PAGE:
Believe it or not, even seasoned photographers get nervous about certain gigs. Taylor Jackson is no exception. Though he’s booked hundreds of weddings and shot assignments around the world, when a client contacted to photograph their nighttime wedding, he was hesitant to accept.
But upon meeting up, he clicked with his client and accepted the gig. Though he knew it would be a challenge to accomplish, his years of experience helped him navigate the ceremony. Below, he goes over the behind the scenes details, revealing how he managed to overcome all of the obstacles that come with low light event photography.
Here’s a few take-aways we cherry picked from Taylor’s experience:
Manage your client’s expectations.
When working directly with clients, it’s important to thoroughly explain what you can and cannot do for them. Be sure that they understand that they won’t be able to get epic outdoor images for Instagram if the ceremony doesn’t end until 9pm.
If you’re not sure you can deliver what they want, don’t be afraid to turn down a gig. While it’s great to push your limits, it’s also important to feel capable of producing quality results.
Evaluate the light you have available.
Take a look around your venue ahead of time (if possible). Could you use the existing ambient light to expose your pictures? Or will you have to resort to speedlites to get the shots you need? In either scenario, you should be prepared.
For much of the ceremony shown here, Taylor sticks to using the light cast off by the surroundings. However, he keeps the flash attached to his camera body, so that it’s ready should he need it.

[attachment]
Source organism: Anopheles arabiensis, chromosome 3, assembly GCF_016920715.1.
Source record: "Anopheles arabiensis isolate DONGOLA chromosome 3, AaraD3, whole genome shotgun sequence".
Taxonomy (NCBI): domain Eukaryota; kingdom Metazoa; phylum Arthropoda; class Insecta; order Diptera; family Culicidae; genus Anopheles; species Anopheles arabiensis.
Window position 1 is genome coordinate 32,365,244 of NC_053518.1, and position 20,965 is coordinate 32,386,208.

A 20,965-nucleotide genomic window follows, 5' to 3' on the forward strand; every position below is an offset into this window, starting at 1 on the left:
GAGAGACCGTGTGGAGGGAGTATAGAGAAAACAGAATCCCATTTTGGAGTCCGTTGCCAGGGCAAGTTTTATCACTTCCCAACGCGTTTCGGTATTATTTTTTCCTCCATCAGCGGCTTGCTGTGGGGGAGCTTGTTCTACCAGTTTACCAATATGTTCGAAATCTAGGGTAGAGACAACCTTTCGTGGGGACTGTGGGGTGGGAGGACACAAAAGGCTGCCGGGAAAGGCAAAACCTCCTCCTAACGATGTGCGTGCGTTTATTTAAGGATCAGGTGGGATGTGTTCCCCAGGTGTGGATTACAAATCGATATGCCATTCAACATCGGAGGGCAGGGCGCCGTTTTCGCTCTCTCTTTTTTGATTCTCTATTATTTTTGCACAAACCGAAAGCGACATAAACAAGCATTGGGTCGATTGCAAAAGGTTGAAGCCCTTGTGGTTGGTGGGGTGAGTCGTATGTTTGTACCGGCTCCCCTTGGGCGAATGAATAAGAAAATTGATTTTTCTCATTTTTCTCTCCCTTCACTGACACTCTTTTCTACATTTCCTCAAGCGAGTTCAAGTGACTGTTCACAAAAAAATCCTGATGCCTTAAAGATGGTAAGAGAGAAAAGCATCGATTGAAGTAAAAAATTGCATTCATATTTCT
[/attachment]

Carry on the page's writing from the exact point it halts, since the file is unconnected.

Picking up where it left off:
In some cases, the right gear can make all the difference.
Having the latest and greatest technology isn’t all there is to being a photographer. However, being equipped with the right equipment to complete the task at hand is a must.
In this case, Taylor’s ability to shoot at ISO 5,000 is essential to making these pictures work. Be sure that, if you do decide to take on a low-light event, you have the right tools to take on the job.
When you’re in a difficult situation, slow down.
If you’re feeling a little stressed or under-confident, try not to freak out. Instead, slow down and focus on getting the most important moments. Taking the extra time to do a good job is always better than rushing through and missing something major.
In low light, watch your autofocus.
Most of us are used to simply flicking on an autofocus switch and letting our lenses do the work when working events. However, your camera can’t work as quickly as it usually does when there isn’t much light to work with.
Luckily, you can lock onto a focus point when working with relatively stationary scenes. For moving subjects, try keeping an even distance by moving in time with them. This way, each frame will have approximately the same level of sharpness.
Sometimes, your best bet is to break the rules.
When you’re working in a tricky scenario, sometimes you have no choice but to improvise.
In this case, Taylor’s faced with a series of glass windows reflecting a nearby chandelier. In most cases, one would do everything possible to remove the reflections. However, here, the reflections add some depth to an otherwise black background. By embracing a “flaw”, Taylor was actually able to pull off a more successful image!
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